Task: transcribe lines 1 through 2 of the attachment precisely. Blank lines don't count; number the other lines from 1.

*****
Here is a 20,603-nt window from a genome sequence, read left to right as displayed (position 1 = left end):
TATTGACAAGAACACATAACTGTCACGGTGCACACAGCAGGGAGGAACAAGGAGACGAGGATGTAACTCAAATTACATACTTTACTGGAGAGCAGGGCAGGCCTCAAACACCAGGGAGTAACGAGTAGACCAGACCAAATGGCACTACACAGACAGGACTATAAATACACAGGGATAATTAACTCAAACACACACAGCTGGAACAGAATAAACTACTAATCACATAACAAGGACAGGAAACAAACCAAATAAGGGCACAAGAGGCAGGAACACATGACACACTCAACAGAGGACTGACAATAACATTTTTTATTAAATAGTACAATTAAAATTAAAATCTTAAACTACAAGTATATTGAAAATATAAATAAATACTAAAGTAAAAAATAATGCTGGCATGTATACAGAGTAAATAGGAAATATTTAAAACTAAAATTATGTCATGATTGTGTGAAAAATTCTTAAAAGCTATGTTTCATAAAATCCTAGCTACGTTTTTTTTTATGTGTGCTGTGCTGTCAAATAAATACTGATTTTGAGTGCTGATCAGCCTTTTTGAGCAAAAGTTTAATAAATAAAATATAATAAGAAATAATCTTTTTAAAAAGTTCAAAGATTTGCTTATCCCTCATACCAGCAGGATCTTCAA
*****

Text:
Here is a 20,603-nt window from a genome sequence, read left to right as displayed (position 1 = left end):
TATTGACAAGAACACATAACTGTCACGGTGCACACAGCAGGGAGGAACAAGGAGACGAGGATGTAACTCAAATTACATACTTTACTGGAGAGCAGGGCAGGCCTCAAACACCAGGGAGTAACGAGTAGACCAGACCAAATGGCACTACACAGACAGGACTATAAATACACAGGGATAATTAACTCAAACACACACAGCTGGAACAGAATAAACTACTAATCACATAACAAGGACAGGAAACAAACCAAATAAGGGCACAAGAGGCAGGAACACATGACACACTCAACAGAGGACTGACAATAACATTTTTTATTAAATAGTACAATTAAAATTAAAATCTTAAACTACAAGTATATTGAAAATATAAATAAATACTAAAGTAAAAAATAATGCTGGCATGTATACAGAGTAAATAGGAAATATTTAAAACTAAAATTATGTCATGATTGTGTGAAAAATTCTTAAAAGCTATGTTTCATAAAATCCTAGCTACGTTTTTTTTTATGTGTGCTGTGCTGTCAAATAAATACTGATTTTGAGTGCTGATCAGCCTTTTTGAGCAAAAGTTTAATAAATAAAATATAATAAGAAATAATCTTTTTAAAAAGTTCAAAGATTTGCTTATCCCTCATACCAGCAGGATCTTCAA